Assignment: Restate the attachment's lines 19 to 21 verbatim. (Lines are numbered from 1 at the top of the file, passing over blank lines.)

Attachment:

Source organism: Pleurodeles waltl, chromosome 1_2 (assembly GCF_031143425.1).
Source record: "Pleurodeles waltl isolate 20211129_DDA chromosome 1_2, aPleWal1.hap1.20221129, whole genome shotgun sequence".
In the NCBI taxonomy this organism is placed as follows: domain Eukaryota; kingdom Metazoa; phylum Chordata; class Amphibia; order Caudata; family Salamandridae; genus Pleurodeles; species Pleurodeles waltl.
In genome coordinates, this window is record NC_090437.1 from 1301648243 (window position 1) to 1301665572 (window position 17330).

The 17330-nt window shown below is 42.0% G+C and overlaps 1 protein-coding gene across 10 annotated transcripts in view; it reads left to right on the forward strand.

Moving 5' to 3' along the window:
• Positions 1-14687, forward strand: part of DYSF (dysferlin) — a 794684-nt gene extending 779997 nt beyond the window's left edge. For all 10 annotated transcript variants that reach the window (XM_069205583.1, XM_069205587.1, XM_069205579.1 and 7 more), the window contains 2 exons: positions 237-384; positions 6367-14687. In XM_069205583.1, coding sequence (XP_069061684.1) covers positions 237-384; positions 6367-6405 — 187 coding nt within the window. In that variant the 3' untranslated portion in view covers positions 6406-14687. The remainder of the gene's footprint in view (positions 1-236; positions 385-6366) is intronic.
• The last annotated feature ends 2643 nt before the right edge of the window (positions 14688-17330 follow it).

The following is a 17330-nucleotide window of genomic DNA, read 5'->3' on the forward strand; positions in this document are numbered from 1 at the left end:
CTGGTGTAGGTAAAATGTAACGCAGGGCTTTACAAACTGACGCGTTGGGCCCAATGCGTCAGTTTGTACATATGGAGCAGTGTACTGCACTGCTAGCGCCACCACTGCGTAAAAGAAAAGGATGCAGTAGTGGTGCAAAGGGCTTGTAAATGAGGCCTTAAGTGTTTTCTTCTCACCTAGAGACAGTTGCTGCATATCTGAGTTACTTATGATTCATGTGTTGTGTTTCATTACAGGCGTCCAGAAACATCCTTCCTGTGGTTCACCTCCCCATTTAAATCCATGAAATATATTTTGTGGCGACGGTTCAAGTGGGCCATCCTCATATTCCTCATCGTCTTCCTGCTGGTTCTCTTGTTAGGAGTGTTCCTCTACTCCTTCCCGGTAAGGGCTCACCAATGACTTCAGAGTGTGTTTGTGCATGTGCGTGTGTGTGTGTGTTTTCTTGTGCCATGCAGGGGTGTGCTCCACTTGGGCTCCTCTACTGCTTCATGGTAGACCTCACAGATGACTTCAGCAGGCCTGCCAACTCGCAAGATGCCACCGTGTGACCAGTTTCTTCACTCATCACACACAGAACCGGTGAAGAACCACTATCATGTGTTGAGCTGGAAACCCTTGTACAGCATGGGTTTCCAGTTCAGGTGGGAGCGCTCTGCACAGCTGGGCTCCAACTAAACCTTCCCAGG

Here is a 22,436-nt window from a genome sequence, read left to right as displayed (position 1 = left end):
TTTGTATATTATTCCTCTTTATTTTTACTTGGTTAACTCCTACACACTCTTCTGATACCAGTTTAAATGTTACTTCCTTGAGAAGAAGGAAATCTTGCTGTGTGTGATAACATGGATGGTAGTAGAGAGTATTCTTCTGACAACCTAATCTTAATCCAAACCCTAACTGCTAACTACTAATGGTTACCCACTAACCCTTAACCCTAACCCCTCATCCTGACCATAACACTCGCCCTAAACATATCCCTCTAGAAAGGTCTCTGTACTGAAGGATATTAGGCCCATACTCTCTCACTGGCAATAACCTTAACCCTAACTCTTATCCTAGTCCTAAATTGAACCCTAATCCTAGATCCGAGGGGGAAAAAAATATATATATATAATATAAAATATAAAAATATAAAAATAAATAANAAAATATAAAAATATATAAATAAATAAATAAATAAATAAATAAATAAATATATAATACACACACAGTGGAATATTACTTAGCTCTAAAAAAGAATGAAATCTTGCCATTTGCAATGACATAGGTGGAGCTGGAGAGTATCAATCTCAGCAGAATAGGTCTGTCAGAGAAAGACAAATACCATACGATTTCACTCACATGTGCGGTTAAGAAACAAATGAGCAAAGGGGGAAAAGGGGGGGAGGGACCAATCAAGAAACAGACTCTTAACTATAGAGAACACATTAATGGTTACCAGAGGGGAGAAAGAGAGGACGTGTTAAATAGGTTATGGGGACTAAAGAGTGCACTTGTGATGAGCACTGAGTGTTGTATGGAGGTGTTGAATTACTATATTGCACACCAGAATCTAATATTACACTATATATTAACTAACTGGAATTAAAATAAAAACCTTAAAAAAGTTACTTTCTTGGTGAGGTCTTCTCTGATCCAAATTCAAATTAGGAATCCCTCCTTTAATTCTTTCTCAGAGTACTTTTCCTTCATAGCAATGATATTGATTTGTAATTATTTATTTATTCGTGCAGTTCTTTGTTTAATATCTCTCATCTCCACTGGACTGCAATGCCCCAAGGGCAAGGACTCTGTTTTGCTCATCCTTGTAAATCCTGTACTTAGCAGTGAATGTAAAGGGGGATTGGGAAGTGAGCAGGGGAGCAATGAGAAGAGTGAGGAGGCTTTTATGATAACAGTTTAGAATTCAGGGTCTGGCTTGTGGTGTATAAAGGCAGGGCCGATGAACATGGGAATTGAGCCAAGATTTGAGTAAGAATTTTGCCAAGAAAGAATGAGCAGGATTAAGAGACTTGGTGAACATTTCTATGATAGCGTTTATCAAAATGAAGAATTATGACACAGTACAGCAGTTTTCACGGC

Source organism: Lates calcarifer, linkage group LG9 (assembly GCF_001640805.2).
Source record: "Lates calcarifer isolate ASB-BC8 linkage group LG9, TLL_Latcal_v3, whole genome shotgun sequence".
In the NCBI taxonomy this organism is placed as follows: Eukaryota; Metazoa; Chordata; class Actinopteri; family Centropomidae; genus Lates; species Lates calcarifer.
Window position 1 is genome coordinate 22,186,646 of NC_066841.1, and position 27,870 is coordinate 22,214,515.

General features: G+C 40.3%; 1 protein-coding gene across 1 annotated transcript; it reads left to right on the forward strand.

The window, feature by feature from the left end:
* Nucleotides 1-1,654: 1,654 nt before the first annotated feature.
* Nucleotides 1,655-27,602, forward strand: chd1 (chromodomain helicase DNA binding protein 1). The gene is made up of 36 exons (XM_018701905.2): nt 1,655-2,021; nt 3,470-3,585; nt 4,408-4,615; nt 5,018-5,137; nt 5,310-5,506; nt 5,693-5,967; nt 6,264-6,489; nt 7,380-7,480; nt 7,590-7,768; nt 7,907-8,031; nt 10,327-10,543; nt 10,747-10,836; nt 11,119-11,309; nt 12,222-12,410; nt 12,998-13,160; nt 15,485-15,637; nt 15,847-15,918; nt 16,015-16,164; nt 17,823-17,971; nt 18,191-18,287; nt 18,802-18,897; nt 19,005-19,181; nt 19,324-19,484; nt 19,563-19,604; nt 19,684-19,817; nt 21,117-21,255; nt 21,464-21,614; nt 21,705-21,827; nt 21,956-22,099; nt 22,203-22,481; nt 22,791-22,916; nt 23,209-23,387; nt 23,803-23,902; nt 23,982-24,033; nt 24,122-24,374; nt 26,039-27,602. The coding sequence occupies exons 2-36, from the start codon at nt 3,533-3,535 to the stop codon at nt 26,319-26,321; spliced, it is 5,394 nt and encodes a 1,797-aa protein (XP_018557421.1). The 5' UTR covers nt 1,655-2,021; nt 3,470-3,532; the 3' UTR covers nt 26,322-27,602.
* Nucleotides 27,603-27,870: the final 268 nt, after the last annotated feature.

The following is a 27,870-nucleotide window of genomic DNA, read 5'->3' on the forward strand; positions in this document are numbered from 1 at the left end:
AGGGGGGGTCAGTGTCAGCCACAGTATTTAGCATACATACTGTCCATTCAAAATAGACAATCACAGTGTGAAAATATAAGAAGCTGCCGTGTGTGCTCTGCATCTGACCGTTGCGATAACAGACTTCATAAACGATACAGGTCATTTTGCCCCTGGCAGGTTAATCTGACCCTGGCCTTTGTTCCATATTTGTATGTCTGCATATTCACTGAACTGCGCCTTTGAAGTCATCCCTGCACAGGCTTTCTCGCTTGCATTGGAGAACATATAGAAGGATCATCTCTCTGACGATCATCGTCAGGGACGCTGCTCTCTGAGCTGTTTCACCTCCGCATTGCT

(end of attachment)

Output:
* Nucleotides 1-1,654: 1,654 nt before the first annotated feature.
* Nucleotides 1,655-27,602, forward strand: chd1 (chromodomain helicase DNA binding protein 1). The gene is made up of 36 exons (XM_018701905.2): nt 1,655-2,021; nt 3,470-3,585; nt 4,408-4,615; nt 5,018-5,137; nt 5,310-5,506; nt 5,693-5,967; nt 6,264-6,489; nt 7,380-7,480; nt 7,590-7,768; nt 7,907-8,031; nt 10,327-10,543; nt 10,747-10,836; nt 11,119-11,309; nt 12,222-12,410; nt 12,998-13,160; nt 15,485-15,637; nt 15,847-15,918; nt 16,015-16,164; nt 17,823-17,971; nt 18,191-18,287; nt 18,802-18,897; nt 19,005-19,181; nt 19,324-19,484; nt 19,563-19,604; nt 19,684-19,817; nt 21,117-21,255; nt 21,464-21,614; nt 21,705-21,827; nt 21,956-22,099; nt 22,203-22,481; nt 22,791-22,916; nt 23,209-23,387; nt 23,803-23,902; nt 23,982-24,033; nt 24,122-24,374; nt 26,039-27,602. The coding sequence occupies exons 2-36, from the start codon at nt 3,533-3,535 to the stop codon at nt 26,319-26,321; spliced, it is 5,394 nt and encodes a 1,797-aa protein (XP_018557421.1). The 5' UTR covers nt 1,655-2,021; nt 3,470-3,532; the 3' UTR covers nt 26,322-27,602.
* Nucleotides 27,603-27,870: the final 268 nt, after the last annotated feature.